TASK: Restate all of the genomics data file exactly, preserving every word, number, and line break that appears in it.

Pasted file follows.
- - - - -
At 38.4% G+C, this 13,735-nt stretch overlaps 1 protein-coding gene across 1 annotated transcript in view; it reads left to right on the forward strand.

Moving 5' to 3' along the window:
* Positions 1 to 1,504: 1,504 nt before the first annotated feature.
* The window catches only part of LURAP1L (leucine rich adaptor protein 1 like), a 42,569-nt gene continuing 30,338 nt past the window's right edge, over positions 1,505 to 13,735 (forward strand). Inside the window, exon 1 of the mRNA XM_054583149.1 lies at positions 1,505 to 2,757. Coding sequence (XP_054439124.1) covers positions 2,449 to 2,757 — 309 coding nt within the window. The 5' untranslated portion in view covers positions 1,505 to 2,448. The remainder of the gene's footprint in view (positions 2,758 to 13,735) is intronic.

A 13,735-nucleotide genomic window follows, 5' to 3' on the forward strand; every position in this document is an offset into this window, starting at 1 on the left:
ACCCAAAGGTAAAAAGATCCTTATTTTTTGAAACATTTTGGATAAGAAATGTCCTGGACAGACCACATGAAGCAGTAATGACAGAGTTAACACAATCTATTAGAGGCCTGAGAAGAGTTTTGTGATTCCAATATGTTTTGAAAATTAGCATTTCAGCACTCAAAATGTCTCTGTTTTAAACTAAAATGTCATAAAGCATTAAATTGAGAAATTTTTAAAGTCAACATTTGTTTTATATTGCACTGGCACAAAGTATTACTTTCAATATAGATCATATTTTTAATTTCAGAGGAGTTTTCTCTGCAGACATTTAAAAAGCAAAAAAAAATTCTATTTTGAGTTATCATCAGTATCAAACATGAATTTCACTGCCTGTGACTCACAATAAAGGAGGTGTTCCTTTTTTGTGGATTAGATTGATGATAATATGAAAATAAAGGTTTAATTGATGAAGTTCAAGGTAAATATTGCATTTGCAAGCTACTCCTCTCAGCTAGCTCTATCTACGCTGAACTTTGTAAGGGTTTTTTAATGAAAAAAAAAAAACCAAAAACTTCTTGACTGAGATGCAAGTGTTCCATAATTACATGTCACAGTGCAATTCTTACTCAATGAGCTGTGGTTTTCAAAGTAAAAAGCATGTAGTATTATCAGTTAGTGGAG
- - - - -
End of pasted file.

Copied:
At 38.4% G+C, this 13,735-nt stretch overlaps 1 protein-coding gene across 1 annotated transcript in view; it reads left to right on the forward strand.

Moving 5' to 3' along the window:
* Positions 1 to 1,504: 1,504 nt before the first annotated feature.
* The window catches only part of LURAP1L (leucine rich adaptor protein 1 like), a 42,569-nt gene continuing 30,338 nt past the window's right edge, over positions 1,505 to 13,735 (forward strand). Inside the window, exon 1 of the mRNA XM_054583149.1 lies at positions 1,505 to 2,757. Coding sequence (XP_054439124.1) covers positions 2,449 to 2,757 — 309 coding nt within the window. The 5' untranslated portion in view covers positions 1,505 to 2,448. The remainder of the gene's footprint in view (positions 2,758 to 13,735) is intronic.

A 13,735-nucleotide genomic window follows, 5' to 3' on the forward strand; every position in this document is an offset into this window, starting at 1 on the left:
ACCCAAAGGTAAAAAGATCCTTATTTTTTGAAACATTTTGGATAAGAAATGTCCTGGACAGACCACATGAAGCAGTAATGACAGAGTTAACACAATCTATTAGAGGCCTGAGAAGAGTTTTGTGATTCCAATATGTTTTGAAAATTAGCATTTCAGCACTCAAAATGTCTCTGTTTTAAACTAAAATGTCATAAAGCATTAAATTGAGAAATTTTTAAAGTCAACATTTGTTTTATATTGCACTGGCACAAAGTATTACTTTCAATATAGATCATATTTTTAATTTCAGAGGAGTTTTCTCTGCAGACATTTAAAAAGCAAAAAAAAATTCTATTTTGAGTTATCATCAGTATCAAACATGAATTTCACTGCCTGTGACTCACAATAAAGGAGGTGTTCCTTTTTTGTGGATTAGATTGATGATAATATGAAAATAAAGGTTTAATTGATGAAGTTCAAGGTAAATATTGCATTTGCAAGCTACTCCTCTCAGCTAGCTCTATCTACGCTGAACTTTGTAAGGGTTTTTTAATGAAAAAAAAAAAACCAAAAACTTCTTGACTGAGATGCAAGTGTTCCATAATTACATGTCACAGTGCAATTCTTACTCAATGAGCTGTGGTTTTCAAAGTAAAAAGCATGTAGTATTATCAGTTAGTGGAG